You may think that hearing loss would be obvious to identify, but it’s not as easy to notice as you may think.
First, many individuals with hearing loss have problems only with certain sounds and in specific situations. Consequently, if you can hear normally on some occasions, you’ll tend to pin the blame on other factors or other people for the times you do have a tough time hearing.
Second, hearing loss takes place slowly and gradually as time goes by, so it’s challenging to recognize the slow progression. It’s easier to pin the blame on other people for mumbling, or to turn up the TV volume a bit louder, than to acknowledge that you may have hearing loss.
As a result, the signs and symptoms can be subtle. You need to understand what to watch for, and although it’s easy to deny that you have hearing loss, you should be honest with yourself about the warning signs.
Here are the top 10 to look out for. If you detect the presence of any, it may be time to schedule a hearing test.
- You experience ringing or buzzing in the ears – this might be indicative of permanent hearing damage. Hearing aids can not only cause you to hear better, but they may also have the ability to relieve the ringing in your ears.
- You can’t hear normal household sounds – hearing loss can make it challenging to hear the doorbell, the telephone ringing, or another person shouting your name from another room.
- You have difficulty comprehending TV dialogue – speech is usually a lot more challenging to hear than other kinds of sound. This often manifests itself as difficulty following movie or TV show plots.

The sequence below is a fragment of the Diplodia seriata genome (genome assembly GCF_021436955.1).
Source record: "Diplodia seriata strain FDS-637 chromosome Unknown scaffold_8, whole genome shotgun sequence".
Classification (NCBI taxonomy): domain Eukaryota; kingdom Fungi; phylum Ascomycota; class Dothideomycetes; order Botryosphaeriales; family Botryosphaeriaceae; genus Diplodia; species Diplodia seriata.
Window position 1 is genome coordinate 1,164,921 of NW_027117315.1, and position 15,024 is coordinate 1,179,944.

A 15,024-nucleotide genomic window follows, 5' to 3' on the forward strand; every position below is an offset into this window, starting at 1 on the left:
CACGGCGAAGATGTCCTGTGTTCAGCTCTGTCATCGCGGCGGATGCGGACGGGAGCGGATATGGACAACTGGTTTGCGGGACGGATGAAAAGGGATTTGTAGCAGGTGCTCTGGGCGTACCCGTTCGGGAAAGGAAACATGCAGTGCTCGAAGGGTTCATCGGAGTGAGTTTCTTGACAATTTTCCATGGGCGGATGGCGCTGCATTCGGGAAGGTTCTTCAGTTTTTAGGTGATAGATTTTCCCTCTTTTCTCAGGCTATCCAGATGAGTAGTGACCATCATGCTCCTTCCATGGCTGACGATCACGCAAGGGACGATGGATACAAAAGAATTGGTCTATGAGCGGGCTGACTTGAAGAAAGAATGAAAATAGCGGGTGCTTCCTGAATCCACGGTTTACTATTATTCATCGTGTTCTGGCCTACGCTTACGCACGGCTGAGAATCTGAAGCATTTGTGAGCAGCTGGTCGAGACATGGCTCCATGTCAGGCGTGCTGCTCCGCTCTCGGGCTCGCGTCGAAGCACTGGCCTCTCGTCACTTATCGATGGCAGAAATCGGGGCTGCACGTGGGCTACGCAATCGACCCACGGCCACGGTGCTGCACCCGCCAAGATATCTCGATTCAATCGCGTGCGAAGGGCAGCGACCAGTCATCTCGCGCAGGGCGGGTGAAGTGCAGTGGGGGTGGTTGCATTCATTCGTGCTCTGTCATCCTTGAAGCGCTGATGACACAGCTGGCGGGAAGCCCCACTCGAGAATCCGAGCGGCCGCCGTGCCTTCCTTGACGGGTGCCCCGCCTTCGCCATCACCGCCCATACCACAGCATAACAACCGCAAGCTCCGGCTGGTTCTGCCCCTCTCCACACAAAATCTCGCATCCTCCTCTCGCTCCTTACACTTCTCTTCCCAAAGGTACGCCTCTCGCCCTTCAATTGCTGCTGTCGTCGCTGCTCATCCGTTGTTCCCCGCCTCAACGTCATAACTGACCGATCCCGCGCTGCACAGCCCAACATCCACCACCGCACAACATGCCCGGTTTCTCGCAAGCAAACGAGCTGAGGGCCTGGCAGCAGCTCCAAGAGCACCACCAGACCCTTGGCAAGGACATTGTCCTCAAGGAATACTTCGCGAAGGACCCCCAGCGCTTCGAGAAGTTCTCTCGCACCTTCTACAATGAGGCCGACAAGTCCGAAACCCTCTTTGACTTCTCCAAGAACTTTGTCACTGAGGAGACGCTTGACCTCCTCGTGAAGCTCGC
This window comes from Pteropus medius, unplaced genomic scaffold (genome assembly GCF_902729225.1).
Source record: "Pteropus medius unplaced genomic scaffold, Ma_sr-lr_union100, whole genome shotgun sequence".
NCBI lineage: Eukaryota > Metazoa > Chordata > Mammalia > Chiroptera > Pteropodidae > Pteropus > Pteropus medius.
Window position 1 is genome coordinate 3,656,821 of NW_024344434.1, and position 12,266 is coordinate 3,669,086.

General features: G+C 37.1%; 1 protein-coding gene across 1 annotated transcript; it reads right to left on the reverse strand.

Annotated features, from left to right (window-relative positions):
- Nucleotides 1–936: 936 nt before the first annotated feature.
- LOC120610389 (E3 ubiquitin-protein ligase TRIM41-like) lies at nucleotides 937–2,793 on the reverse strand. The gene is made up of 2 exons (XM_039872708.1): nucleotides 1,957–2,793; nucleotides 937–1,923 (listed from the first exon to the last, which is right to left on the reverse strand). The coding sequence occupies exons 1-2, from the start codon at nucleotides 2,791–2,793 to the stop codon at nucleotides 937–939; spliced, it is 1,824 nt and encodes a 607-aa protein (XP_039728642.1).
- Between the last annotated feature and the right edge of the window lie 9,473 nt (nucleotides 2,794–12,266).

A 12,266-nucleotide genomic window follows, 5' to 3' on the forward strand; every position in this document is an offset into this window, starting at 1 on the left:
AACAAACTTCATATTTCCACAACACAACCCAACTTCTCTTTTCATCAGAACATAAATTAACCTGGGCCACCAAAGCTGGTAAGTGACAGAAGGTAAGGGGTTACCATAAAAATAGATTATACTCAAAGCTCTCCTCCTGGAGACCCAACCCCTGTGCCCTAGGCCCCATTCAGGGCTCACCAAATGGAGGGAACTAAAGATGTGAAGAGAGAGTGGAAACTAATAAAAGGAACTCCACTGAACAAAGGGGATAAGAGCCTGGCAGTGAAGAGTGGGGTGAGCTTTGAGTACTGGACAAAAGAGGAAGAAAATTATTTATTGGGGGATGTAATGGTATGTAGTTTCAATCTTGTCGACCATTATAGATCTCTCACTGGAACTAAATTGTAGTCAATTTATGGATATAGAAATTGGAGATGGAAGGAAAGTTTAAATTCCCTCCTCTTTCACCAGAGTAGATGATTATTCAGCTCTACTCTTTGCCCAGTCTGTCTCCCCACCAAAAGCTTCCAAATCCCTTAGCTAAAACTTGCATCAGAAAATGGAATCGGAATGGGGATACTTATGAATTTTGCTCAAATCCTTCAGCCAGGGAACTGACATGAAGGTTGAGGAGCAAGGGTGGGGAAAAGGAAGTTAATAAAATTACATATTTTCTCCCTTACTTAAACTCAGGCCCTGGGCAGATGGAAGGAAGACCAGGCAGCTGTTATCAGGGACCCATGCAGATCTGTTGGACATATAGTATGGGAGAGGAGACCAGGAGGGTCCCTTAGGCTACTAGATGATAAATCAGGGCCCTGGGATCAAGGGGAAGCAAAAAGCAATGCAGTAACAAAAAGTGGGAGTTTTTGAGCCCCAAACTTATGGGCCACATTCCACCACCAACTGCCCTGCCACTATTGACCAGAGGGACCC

- You have your cellphone, television, or radio at max volume – if you can hear the TV, phone, or radio better than you can hear face-to-face conversations, check out the volume settings on your technology. You could have these gadgets set at elevated volumes while also believing that everyone else talks too softly.
- You ask people to repeat themselves regularly – you detect that you say “what?” a lot, or that you need to ask people to repeat themselves when you’re not facing them.
- You commonly misinterpret what people are saying – consonants are higher-pitched, and thus more difficult to hear, than the lower-pitched vowels. Considering that consonants impart the majority of the meaning in a sentence, speech comprehension suffers.
- You have trouble hearing all the words in a conversation – specific sounds and letters are more difficult to hear than others. Consequently, you can hear the majority of the words in a sentence, but that you have to many times try to fill in the blanks.
- You have difficulty hearing when your back is to the speaker – you may be dependent on lip reading, body language, and other tips to meaning significantly more than you realize. When you’re not facing the speaker, and can’t use these hints, you may have difficulty comprehending speech.
- You have trouble hearing with a great deal of background noise – as hearing loss becomes worse, competing noise becomes more of a problem. You might have the capacity to hear speech in quiet surroundings, but it becomes progressively difficult to follow discussions in a noisy environment like a restaurant.
- People say that you shout or have the TV volume too loud – people may remark that you have the TV volume too loud or that you have the proclivity to shout. It doesn’t feel this way to you because you’re compensating for your hearing loss.
Do you have one or more of the top 10 warning signs of hearing loss? If so, set up your hearing test today, and take the steps to start living an improved, more productive, and healthier life.